JrSpey, I've always valued and respected your opinions. However, I do not think carry ons will be prohibited - just checked more thoroughly. In the end, it's all about one thing...$$$. Not to get into politics, as this is not the place for it, but I'll mention it once and I will not debate it - Terrorist attacks such as 9/11, if one wanted to look at it one way, is motivated by money - simply put, our continued involvement in the middle east for oil - whether it is wrong or right I will not debate. Too many people depend on delicate electronics these days to not travel with them - business travelers, students, everyday working people, even people on vacation from business often take laptops with them to keep in touch with business. Take that away and the airlines may lose business domestically to other forms of travel such as rail and car. If that happens and we have more big losses in the aviation sector I would think that Homeland Security may do a rethink of carry on's if it the scenario you propose came to pass.

Personally I would not travel by air for fishing then unless the airlines were willing to take full responsibility for all losses.

JR SPEY
04-19-2008, 05:21 PM
The first reaction of most everyone is denial that it could happen. Many of the inconveninces we now deal with would have been unthinkable ten years ago. Just the fact that family members and friends can no longer see us off at the gate nor meet us at arrival would have been impossible to implement before 9/11, and it wasn't all that popular even after it. I hope you're right as I too would be bothered by it, although I have not packed a single item of fishing tackle as carry-on since 9/11 so to me the inconvenience wouldn't be as severe as it would be for those who insist on carrying everything on. The airlines will never make that guarantee because there's no way to prove that the loss was the airline's responsibility. As I've pointed out before, thefts also occur through the TSA, including a couple that have made national news. While I agree that money is a big motivator against its implementation, US Today made some good points about why it's nearly inevitable eventually. Wish I had kept that article, but I say that all the time and usually can't find them even when I know I've saved them. I know one of their points was the cost of TSA and the length of the lines in many airports. With only medically necessary stuff allowed as carry-on they would need far fewer people at the security areas and the process would go much faster. And the need for more sophisticated (read: expensvie) equipment at security would be reduced significantly. Their major point, though, was the much higher level of security that each flight would have, though nothing is ever absolutely safe.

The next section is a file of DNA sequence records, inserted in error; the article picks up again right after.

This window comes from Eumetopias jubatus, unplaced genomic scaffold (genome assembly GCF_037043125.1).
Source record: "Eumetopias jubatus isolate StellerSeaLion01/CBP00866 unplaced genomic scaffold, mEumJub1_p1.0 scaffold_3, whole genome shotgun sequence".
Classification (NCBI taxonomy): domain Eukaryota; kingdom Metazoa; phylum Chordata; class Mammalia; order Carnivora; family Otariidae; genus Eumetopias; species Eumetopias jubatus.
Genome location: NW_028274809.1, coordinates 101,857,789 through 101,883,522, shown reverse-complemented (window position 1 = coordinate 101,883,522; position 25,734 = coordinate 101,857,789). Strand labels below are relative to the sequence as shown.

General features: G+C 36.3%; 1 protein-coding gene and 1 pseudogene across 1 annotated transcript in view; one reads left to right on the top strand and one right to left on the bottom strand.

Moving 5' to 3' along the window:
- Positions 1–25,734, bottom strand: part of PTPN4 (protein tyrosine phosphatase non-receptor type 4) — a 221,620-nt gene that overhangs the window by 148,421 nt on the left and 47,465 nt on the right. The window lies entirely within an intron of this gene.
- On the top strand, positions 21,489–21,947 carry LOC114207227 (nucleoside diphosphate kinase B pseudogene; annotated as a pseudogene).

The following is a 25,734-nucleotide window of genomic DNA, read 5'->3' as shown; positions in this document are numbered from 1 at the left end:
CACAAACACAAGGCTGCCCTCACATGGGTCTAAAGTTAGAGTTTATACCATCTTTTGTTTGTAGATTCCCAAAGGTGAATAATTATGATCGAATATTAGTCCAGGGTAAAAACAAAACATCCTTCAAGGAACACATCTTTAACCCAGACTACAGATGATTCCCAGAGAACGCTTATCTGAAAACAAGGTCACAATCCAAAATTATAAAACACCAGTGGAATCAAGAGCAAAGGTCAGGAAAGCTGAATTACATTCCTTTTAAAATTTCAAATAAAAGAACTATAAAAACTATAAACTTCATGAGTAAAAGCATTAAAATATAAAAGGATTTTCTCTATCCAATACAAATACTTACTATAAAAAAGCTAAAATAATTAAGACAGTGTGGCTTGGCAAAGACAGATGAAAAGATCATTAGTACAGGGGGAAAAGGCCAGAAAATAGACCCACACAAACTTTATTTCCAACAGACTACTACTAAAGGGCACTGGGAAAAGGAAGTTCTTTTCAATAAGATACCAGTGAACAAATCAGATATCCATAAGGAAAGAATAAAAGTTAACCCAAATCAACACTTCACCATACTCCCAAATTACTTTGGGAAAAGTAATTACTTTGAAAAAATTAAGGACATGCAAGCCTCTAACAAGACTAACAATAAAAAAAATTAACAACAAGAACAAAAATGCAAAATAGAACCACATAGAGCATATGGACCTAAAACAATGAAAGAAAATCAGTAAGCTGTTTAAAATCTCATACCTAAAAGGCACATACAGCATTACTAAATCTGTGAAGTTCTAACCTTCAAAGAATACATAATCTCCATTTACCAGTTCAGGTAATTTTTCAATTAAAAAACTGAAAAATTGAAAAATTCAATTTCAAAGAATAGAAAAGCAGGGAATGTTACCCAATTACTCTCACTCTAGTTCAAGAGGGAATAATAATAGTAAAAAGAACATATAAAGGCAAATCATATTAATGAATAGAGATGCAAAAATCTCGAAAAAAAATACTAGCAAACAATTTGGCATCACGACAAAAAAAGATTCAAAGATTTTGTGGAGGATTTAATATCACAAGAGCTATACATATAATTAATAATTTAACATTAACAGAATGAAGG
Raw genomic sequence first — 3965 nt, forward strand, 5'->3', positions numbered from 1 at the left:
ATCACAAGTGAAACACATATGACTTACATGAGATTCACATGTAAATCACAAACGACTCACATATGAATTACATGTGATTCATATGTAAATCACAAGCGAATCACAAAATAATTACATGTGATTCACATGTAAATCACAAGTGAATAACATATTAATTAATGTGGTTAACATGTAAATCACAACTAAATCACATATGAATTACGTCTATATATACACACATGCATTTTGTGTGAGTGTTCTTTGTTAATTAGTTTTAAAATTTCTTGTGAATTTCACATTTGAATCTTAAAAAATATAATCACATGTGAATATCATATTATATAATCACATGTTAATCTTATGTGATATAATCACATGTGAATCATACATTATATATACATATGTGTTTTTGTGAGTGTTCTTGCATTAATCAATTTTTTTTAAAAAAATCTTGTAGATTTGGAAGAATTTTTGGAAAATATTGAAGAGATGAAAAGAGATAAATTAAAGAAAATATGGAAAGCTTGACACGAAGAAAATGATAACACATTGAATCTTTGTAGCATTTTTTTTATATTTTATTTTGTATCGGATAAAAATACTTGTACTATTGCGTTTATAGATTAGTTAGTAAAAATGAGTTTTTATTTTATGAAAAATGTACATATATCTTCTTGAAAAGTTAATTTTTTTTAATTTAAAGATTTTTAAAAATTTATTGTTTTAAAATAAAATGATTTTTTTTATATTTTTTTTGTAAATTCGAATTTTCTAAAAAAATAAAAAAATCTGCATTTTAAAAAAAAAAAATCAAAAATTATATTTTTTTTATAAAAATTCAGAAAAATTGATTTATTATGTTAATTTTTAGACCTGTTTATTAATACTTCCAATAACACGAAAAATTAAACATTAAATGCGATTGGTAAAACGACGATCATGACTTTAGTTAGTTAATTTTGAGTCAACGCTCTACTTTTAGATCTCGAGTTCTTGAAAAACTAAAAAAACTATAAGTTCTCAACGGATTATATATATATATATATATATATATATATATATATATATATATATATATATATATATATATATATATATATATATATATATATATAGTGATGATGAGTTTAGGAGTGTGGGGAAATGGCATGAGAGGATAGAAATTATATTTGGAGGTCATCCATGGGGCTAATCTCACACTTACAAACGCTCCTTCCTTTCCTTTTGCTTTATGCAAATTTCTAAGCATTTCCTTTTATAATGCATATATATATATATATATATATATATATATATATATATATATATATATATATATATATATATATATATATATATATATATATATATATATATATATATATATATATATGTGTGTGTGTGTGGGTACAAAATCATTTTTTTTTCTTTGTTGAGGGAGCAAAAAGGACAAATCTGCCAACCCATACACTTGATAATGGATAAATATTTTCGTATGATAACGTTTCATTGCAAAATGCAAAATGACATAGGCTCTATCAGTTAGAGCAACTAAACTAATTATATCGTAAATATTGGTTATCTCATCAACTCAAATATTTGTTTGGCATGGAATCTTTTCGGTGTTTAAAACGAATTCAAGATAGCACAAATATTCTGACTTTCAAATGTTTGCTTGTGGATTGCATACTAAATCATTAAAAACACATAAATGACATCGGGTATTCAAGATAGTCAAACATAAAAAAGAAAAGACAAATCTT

petevicar
04-20-2008, 10:35 AM
This has developed into an interesting thread.
I live in Europe and I make approx. 10 trips per year to go fishing somewhere by plane.
I also take other flights for family holidays and some business.
There is considerable inconsistency in security at different airports around the world.
These days the only things I take as carry on are cameras, ipod, book, reading glasses and wallet with passport. Sometimes if I feel that there is a danger that my luggage my be delayed i may take a change of clothes. Everything else is checked in.

I may have been lucky but I have never lost anything. My luggage sometimes is delayed.


Airport security is a strange thing. It seems that there is incredible paranoia in the US.
In my experience security is toughest in U.S. airports and in most other countries with flights going to the U.S. security is, in U.S. terms, pretty slack.

yimmj
03-26-2009, 05:48 PM
I am headed for Belize in 4 weeks and wondering if it's a problem with reels out or the US to Belize or back. I don't want to pack my reels in checked bags. But, If i gotta...